Beware Common Mistakes
Talk to any fire consultant and they'll tell you stories about egregious breaches in life safety, such as painted sprinkler heads, locked or unmarked emergency exits, and water piping blocked from corrosion.
But it tends to be the small oversights that blossom into the biggest problems – measures like regular emergency drills, maintenance and inspections, and risk assessments. Are you guilty of any of these oversights?
1) Lazy Fire Extinguisher Inspections – Many organizations are passing this responsibility onto security guards or janitorial staff. Are you confident they know what they're looking for? Many have not received the necessary training to do so, yet their inspection reports are a legal record of your due diligence.
"This not only represents a gap in required training and the inspection process, but it's simply frightening from a corporate liability aspect," stresses Reid.
To make inspections more efficient, try using digital sensors. The device uses a smart pressure gauge to continuously check for pressure fluctuations and can also detect tampering or obstructions. You can also use bar codes – staff scan the extinguisher and inspection data is uploaded directly in your CMMS.
2) Forgotten Emergency Procedures – Review and test emergency procedures on an annual basis to ensure they reflectsdesign or occupancy changes, reminds Joshua Elvove, a consulting fire protection engineer and president of the Society of Fire Protection Engineers. They may also need to be expanded so they cover more than traditional plans do for fire or earthquakes.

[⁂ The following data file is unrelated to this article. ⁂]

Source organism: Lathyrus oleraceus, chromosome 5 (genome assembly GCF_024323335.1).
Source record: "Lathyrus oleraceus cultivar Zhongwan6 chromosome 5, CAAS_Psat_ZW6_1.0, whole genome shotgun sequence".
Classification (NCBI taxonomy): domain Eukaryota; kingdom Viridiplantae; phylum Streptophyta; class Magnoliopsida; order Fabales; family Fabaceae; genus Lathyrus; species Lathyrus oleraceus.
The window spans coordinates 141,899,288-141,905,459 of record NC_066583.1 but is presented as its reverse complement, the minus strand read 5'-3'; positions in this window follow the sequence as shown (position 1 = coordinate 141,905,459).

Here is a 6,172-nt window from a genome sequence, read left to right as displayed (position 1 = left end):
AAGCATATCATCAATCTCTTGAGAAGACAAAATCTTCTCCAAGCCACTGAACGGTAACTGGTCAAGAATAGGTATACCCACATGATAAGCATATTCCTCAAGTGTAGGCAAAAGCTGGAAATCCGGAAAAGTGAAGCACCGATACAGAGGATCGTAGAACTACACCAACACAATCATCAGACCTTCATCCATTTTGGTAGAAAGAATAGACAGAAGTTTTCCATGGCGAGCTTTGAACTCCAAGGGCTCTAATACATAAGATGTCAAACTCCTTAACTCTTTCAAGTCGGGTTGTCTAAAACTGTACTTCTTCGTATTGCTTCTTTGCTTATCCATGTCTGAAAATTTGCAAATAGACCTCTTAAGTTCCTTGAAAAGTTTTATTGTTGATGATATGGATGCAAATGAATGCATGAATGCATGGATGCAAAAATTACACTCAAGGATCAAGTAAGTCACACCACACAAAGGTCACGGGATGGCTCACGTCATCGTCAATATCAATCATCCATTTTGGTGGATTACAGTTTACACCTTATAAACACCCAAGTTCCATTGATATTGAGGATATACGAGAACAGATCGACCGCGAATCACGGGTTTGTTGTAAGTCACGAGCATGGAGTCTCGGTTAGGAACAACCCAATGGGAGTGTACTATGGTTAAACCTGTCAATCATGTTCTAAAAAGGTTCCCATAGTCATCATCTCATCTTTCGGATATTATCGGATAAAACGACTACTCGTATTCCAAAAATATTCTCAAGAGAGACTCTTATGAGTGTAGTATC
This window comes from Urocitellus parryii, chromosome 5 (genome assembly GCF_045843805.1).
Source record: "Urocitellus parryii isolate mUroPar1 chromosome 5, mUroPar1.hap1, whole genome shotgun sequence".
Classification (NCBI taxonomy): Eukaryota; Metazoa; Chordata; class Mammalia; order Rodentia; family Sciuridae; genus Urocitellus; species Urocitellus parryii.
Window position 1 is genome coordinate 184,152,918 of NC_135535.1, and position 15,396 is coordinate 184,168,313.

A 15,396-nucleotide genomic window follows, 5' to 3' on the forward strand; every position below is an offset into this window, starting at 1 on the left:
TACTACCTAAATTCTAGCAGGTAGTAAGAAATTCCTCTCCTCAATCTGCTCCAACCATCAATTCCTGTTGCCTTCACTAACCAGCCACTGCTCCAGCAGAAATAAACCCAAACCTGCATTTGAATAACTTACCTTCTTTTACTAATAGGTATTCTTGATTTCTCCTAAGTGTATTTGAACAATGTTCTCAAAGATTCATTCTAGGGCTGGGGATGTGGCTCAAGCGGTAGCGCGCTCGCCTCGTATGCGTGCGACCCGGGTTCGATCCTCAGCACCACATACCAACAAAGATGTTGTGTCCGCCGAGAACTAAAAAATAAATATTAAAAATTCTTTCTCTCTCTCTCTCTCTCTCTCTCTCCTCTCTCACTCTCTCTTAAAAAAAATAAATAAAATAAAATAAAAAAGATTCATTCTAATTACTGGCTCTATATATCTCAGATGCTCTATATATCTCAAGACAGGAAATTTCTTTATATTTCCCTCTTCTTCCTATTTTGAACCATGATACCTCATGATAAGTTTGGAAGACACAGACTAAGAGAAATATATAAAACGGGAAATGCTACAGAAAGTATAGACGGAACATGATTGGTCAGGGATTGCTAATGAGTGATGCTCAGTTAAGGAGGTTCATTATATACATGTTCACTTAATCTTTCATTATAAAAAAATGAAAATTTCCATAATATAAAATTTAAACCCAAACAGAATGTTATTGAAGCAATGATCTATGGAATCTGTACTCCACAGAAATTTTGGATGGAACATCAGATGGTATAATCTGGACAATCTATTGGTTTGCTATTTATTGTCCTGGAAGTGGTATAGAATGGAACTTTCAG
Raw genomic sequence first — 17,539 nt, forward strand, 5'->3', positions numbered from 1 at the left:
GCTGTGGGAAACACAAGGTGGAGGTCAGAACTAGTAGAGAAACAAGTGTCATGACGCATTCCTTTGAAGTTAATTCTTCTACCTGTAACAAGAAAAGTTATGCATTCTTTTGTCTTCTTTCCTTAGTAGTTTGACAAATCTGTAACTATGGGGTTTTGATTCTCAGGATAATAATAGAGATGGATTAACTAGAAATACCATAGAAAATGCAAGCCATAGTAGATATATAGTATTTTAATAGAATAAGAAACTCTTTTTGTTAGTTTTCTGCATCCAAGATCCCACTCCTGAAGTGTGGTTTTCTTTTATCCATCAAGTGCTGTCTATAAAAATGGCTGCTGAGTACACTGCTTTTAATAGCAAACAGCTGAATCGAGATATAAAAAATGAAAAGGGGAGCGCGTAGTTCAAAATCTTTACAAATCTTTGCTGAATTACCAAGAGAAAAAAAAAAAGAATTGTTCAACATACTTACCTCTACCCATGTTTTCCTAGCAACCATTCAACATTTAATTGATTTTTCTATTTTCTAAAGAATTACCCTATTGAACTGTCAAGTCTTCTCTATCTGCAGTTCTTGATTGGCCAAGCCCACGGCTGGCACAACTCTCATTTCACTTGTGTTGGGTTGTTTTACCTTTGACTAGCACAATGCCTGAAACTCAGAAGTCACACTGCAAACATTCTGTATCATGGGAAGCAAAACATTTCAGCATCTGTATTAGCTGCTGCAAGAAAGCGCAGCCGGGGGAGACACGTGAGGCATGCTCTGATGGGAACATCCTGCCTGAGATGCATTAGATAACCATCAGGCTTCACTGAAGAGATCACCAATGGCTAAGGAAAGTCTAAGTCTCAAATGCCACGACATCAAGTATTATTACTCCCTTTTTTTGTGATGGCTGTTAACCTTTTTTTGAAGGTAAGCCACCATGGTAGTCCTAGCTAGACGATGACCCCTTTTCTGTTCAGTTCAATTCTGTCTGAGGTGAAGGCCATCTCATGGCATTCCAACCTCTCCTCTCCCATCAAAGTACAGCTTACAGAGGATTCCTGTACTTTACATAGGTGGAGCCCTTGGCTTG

"Any fire safety plan should include detailed instructions for occupants on fire and emergency procedures, including actions to take if there is an evacuation order or the need to shelter in place," says Reid.
Most owners forget that life safety plans are also used by building management during an emergency. Facility managers will brief emergency personnel on the nature of a crisis, provide occupant evacuation details, convey building access information, or help manually shut off key system components. An active life safety plan ensures details won't get overlooked.
"A properly completed emergency plan provides tactical information to help the fire department in rescue operations, property conservation efforts, and dealing with hazardous materials," Reid explains.
Your plans should also have a list of persons requiring assistance (PRAs) in the building – those who have mobility issues, cognitive limitations, or sensory impairments. This includes a pregnant woman, someone recovering from surgery, or an employee who temporarily has an ankle brace, Reid says.
Not only should you have a firm headcount each day of your occupants, but you should also be aware of any outside contractors who are in the building. In the case of the Imperial Foods Plants fire, one of the victims was a man resupplying a vending machine – it wasn't until his company reported his truck missing that the connection was made.